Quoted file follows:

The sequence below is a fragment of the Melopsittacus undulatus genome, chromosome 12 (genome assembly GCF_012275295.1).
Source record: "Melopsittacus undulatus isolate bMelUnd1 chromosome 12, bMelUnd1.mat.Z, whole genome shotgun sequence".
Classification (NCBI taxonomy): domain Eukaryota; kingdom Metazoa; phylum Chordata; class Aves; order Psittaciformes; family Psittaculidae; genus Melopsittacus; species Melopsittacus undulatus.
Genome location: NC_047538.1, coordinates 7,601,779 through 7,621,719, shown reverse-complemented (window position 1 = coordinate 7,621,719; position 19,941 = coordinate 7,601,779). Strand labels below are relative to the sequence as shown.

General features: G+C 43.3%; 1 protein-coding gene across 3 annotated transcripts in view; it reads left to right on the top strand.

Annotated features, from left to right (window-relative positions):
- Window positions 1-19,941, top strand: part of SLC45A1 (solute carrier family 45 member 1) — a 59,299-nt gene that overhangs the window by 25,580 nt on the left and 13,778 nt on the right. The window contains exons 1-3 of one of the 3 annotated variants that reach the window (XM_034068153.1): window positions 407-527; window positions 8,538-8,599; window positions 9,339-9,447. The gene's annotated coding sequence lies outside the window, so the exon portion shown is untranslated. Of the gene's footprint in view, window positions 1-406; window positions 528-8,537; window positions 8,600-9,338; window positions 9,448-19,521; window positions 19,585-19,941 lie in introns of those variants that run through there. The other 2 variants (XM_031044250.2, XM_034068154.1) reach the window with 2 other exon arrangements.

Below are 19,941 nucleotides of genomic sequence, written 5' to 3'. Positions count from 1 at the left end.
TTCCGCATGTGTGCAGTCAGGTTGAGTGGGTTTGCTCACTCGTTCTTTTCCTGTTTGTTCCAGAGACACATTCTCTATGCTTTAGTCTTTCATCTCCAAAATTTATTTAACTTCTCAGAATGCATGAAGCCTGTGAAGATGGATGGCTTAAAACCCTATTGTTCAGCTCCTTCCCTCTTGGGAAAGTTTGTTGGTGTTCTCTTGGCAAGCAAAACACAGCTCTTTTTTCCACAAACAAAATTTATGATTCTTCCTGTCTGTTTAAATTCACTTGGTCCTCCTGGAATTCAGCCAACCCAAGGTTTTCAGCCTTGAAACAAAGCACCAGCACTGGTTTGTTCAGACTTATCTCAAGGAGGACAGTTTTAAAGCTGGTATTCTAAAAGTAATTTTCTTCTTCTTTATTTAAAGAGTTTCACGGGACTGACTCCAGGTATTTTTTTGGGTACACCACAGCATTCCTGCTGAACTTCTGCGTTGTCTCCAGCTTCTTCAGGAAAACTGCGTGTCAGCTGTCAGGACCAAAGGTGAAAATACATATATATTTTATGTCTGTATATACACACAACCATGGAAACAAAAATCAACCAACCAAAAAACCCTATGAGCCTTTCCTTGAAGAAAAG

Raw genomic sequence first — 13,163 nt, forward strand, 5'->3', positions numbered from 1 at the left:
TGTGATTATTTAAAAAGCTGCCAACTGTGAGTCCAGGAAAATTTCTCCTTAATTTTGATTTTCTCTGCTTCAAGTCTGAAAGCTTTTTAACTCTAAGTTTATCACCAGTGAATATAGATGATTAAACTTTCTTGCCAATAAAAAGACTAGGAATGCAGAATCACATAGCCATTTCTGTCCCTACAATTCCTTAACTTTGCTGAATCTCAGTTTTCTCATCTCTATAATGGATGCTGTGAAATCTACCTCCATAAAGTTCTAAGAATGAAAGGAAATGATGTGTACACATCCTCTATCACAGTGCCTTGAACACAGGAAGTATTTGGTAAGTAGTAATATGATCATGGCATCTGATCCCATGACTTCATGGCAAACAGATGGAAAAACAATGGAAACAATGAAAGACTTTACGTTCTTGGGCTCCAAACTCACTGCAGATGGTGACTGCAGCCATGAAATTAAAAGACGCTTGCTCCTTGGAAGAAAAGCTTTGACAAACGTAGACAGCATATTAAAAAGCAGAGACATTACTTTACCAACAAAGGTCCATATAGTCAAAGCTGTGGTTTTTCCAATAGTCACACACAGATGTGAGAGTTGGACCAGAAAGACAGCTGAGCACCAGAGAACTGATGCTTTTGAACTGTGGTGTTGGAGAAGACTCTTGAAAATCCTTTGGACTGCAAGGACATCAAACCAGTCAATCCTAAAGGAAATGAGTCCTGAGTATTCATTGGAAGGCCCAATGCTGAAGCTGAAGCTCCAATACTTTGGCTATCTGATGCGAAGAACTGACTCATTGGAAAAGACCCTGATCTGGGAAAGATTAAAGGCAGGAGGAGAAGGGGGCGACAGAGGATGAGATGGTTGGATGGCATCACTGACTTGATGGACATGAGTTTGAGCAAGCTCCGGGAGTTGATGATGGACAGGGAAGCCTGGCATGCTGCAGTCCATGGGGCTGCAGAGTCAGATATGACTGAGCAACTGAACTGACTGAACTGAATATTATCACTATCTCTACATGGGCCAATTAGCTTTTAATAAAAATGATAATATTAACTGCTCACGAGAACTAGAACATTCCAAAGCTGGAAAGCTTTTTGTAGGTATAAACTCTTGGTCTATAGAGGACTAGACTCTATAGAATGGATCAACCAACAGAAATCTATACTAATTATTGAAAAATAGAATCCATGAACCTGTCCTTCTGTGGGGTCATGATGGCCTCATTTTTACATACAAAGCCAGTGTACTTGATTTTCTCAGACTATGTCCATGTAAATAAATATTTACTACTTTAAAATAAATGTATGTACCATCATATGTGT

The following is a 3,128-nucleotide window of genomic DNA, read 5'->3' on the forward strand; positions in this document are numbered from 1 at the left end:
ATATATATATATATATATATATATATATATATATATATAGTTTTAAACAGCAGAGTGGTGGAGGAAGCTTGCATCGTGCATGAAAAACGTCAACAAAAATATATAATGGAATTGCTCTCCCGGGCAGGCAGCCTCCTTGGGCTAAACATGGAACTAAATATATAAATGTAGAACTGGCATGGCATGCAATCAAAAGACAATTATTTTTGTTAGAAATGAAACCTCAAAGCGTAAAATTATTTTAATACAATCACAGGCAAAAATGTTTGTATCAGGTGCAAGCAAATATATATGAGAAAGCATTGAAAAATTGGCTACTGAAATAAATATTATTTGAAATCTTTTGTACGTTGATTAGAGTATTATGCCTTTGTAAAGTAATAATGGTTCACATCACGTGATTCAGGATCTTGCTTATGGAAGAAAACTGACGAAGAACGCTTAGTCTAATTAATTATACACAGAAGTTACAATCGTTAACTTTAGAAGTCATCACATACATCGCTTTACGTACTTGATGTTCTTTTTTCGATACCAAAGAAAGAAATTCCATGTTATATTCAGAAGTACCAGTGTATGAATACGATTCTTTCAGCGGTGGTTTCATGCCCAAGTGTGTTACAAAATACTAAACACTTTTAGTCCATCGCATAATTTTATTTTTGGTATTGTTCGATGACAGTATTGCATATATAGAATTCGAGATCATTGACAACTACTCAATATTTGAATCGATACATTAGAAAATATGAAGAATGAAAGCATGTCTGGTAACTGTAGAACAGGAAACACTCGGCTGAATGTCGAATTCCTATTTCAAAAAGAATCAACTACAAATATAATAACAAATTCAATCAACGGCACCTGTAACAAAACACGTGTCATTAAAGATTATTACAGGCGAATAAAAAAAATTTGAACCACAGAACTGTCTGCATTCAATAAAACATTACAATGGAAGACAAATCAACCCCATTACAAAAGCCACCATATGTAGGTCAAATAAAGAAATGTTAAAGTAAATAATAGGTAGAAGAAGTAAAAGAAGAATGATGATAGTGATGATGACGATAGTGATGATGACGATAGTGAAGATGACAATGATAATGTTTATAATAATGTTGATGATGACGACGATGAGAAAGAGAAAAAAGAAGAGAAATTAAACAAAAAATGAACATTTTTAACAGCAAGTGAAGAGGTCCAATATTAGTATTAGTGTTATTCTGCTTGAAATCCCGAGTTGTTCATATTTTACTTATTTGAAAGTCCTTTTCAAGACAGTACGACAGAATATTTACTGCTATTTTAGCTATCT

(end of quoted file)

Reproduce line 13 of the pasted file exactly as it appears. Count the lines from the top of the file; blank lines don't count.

ATATATATATATATATATATATATATATATATATATATAGTTTTAAACAGCAGAGTGGTGGAGGAAGCTTGCATCGTGCATGAAAAACGTCAACAAAAATATATAATGGAATTGCTCTCCCGGGCAGGCAGCCTCCTTGGGCTAAACATGGAACTAAATATATAAATGTAGAACTGGCATGGCATGCAATCAAAAGACAATTATTTTTGTTAGAAATGAAACCTCAAAGCGTAAAATTATTTTAATACAATCACAGGCAAAAATGTTTGTATCAGGTGCAAGCAAATATATATGAGAAAGCATTGAAAAATTGGCTACTGAAATAAATATTATTTGAAATCTTTTGTACGTTGATTAGAGTATTATGCCTTTGTAAAGTAATAATGGTTCACATCACGTGATTCAGGATCTTGCTTATGGAAGAAAACTGACGAAGAACGCTTAGTCTAATTAATTATACACAGAAGTTACAATCGTTAACTTTAGAAGTCATCACATACATCGCTTTACGTACTTGATGTTCTTTTTTCGATACCAAAGAAAGAAATTCCATGTTATATTCAGAAGTACCAGTGTATGAATACGATTCTTTCAGCGGTGGTTTCATGCCCAAGTGTGTTACAAAATACTAAACACTTTTAGTCCATCGCATAATTTTATTTTTGGTATTGTTCGATGACAGTATTGCATATATAGAATTCGAGATCATTGACAACTACTCAATATTTGAATCGATACATTAGAAAATATGAAGAATGAAAGCATGTCTGGTAACTGTAGAACAGGAAACACTCGGCTGAATGTCGAATTCCTATTTCAAAAAGAATCAACTACAAATATAATAACAAATTCAATCAACGGCACCTGTAACAAAACACGTGTCATTAAAGATTATTACAGGCGAATAAAAAAAATTTGAACCACAGAACTGTCTGCATTCAATAAAACATTACAATGGAAGACAAATCAACCCCATTACAAAAGCCACCATATGTAGGTCAAATAAAGAAATGTTAAAGTAAATAATAGGTAGAAGAAGTAAAAGAAGAATGATGATAGTGATGATGACGATAGTGATGATGACGATAGTGAAGATGACAATGATAATGTTTATAATAATGTTGATGATGACGACGATGAGAAAGAGAAAAAAGAAGAGAAATTAAACAAAAAATGAACATTTTTAACAGCAAGTGAAGAGGTCCAATATTAGTATTAGTGTTATTCTGCTTGAAATCCCGAGTTGTTCATATTTTACTTATTTGAAAGTCCTTTTCAAGACAGTACGACAGAATATTTACTGCTATTTTAGCTATCT